The End of a Failed Technique -- but Not of a Prison Sentence
Sunday, November 18, 2007
SMITHFIELD, N.C. -- Lee Wayne Hunt readily admits that he once was a major marijuana dealer who so antagonized police that they used to call his fortified home "Fort Apache," mocking his Native American heritage. But Hunt is adamant about one thing: He never committed the two execution-style killings that sent him to prison for life.
He vividly remembers the day 21 years ago when an FBI scientist walked into a North Carolina courthouse and told jurors that he was able to match the lead content of bullets found at the crime scene to that of bullets in a box connected to Hunt's co-defendant. The testimony provided the sole forensic evidence to corroborate the prosecution's circumstantial case.
"It was like him bringin' a gun in and say that this is the murder weapon that was used to kill these people," Hunt said of the FBI testimony. "It's the same thing. He said that these are the bullets that come out of this box that killed these people."
In 2005, the bureau ended its bullet-lead-matching technique after experts concluded that the very type of testimony given in Hunt's case -- matching a crime-scene bullet to those in a suspect's box -- was scientifically invalid.
Hunt, 48, said in a prison interview with The Washington Post and "60 Minutes" that he was never informed by the FBI, and that his attorney discovered the flawed science while attending a conference.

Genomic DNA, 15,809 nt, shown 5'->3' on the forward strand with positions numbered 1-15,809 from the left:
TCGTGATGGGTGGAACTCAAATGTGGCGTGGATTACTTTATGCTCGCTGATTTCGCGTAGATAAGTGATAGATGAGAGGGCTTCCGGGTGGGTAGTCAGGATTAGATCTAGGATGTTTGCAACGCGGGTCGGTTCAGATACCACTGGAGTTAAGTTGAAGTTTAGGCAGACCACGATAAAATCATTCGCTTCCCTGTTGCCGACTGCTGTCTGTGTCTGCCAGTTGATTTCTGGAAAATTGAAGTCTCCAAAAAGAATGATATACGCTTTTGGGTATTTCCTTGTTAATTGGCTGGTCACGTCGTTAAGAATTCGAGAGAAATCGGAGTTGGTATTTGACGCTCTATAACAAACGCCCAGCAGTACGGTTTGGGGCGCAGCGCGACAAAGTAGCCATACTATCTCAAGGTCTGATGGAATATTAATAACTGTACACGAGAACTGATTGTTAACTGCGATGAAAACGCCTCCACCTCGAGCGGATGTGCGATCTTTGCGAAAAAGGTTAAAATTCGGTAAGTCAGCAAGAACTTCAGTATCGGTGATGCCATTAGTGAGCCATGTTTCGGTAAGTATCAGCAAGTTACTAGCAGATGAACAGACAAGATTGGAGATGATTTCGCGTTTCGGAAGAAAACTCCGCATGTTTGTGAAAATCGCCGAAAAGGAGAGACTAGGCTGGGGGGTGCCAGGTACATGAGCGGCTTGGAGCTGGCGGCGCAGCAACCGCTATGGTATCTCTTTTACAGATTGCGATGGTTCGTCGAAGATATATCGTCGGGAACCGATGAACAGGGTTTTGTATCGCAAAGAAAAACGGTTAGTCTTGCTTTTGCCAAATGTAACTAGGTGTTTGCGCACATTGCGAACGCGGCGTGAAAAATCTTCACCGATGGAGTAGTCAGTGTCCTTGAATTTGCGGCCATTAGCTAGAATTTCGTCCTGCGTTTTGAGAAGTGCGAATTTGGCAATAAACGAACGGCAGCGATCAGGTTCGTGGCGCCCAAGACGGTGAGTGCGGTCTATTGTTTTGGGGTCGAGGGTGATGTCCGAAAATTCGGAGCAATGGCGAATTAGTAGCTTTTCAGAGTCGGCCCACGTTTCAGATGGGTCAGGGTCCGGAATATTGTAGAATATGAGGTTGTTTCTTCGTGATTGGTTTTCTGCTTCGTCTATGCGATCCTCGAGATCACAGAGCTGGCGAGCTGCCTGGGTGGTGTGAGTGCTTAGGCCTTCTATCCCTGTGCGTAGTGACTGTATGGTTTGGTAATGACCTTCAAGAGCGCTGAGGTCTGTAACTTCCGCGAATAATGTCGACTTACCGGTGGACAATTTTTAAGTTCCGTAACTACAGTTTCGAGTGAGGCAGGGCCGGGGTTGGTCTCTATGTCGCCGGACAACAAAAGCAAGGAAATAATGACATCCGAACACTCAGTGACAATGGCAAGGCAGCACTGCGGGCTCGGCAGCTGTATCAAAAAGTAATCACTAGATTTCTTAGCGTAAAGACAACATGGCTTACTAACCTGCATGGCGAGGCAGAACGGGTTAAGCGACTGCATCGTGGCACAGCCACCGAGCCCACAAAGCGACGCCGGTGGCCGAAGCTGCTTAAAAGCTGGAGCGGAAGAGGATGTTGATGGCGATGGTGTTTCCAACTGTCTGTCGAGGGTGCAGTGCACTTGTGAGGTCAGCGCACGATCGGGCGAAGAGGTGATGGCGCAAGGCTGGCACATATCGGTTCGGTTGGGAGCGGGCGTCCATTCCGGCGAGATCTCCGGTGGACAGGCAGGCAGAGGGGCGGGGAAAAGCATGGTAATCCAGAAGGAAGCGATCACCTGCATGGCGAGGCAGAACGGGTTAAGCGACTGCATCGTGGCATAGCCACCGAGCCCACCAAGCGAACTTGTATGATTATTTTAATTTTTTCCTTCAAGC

"We wouldn't know about it today if we were waiting to hear from anybody else," said Richard Rosen, a professor at the University of North Carolina at Chapel Hill who has taken up Hunt's bid to win freedom. "I think anybody involved in a case involving fraudulent scientific evidence ought to know."
State prosecutors now concede in court filings that the FBI's testimony was unreliable, but they argue that the conviction should stand because two witnesses implicated Hunt after receiving plea deals.
Now those accounts have been questioned.
In 1986, Hunt and a co-defendant, Jerry Cashwell, were convicted in separate trials of killing Roland and Lisa Matthews, who were shot execution-style, their throats slit, in their home on a dirt road near Fayetteville two years earlier. Jurors spared Hunt the death penalty.
Prosecutors argued that the murders were punishment for Roland Matthews's theft of marijuana from Hunt's drug ring. Gene Williford, an associate of Hunt's who received immunity, testified that Hunt had told him that he intended to teach Matthews "a lesson" for allegedly stealing drugs.
Williford, who is now dead, also testified that he dropped Hunt off at the murder scene and that he later picked up Hunt and Cashwell, who both appeared to be wearing bloody clothing. A few days later, Williford told jurors, he and Hunt were present when another member of the drug ring referred to the killings, allegedly stating that Lisa Matthews had "begged us not to kill her."
Williford, however, did not witness the killings and never claimed that Hunt had admitted to them. Hunt's mother and aunt said that he was at home with them that night.